SPOT C is an occupational therapy private practice which uses the Allen Cognitive Levels (ACLs) and the Allen Cognitive Disability Model (ACDM) in the assessment, individualised goal setting and treatment planning for people with a cognitive disability. It utilises the latest information on the ACLs, ACDM and Allen Cognitive Level Screen 6th Edition (ACLS-6) to assist a person with a cognitive disability.
What is a cognitive disability?
"A cognitive disability is a qualitative reduction in information processing that effects the functions of the whole person." Claudia Allen, 2015.
"Reductions in the whole person’s ability to function are caused by biological abnormalities that reduce the physiological operations of the whole brain. Biology reduces the quality of concrete information that captures attention, shortens the length of sustained attention after it is captured, and slows the speed for processing the information." Claudia Allen, 2015.
What are some common causes of cognitive disabilities?
Reductions in how the brain works as a whole unit include physiological causes such as Alzheimer's disease, motor neuron disease, dementia, Asperger's syndrome, attention deficit disorder, autism spectrum disorder, bipolar disorder, acquired brain injury, cerebral vascular disorder, brain tumours, cerebral palsy, down syndrome, dyslexia, foetal alcohol syndrome, Huntington’s disease, hypoxia, hydrocephalus, Lewy body dementia, multi-infarct or vascular dementia, multiple sclerosis, HIV/AIDS, Parkinson’s disease and Pick’s disease.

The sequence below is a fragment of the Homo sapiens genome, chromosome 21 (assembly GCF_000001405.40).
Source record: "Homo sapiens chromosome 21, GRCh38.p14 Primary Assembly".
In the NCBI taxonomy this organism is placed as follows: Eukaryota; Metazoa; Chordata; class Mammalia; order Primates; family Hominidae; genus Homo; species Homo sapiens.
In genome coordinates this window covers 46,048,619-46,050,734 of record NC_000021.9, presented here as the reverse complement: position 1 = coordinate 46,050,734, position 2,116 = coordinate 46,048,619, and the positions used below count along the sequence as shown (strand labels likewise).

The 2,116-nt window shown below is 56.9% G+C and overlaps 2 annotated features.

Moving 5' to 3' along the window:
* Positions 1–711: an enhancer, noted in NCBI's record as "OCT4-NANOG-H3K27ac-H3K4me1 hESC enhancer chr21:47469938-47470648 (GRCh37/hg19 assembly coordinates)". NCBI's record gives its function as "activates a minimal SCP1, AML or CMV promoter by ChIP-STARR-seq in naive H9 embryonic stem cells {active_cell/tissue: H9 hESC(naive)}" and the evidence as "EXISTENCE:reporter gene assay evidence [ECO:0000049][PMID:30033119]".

Does a person with a cognitive disability notice what information they are neglecting?
"You don’t know what you don’t know", is true in this case. Repeatedly pointing this out to them only annoys them at best.
How can an occupational therapist, using the ACDM, assist a person with a cognitive disability and their carers?
Methods of modifying activities are created to design achievable lifestyles where they are happy and occupied. The qualities of information that captures their attention is identified and used to enable their best ability to function. Compensatory methods are utilised for information that fails to capture their attention and tasks which are too difficult so they and their loved ones don’t need to worry. Keeping someone happy and occupied doing activities that they value, enjoy and captures their attention, reduces the burden of care on carers. Someone is less likely to find themselves in troublesome behaviour when they are positively occupied as opposed to having nothing to do. Having something positive to do also improves their quality of life.
A consultation service may be provided for Residential Aged Care facilities. Activities are designed that residents can do that they enjoy and sustains their attention. This is harder than it looks. This is a cost effective way of managing challenging behaviour that is more humane than expensive sedation, sound proofing and suffering or being bored to death.
This is a private consultation service located in Sydney, Australia. The reports have been used in a medical legal context to assist in deciding what level of support a person requires in order to live in a least restrictive environment. Please contact Susan Pordage for further details.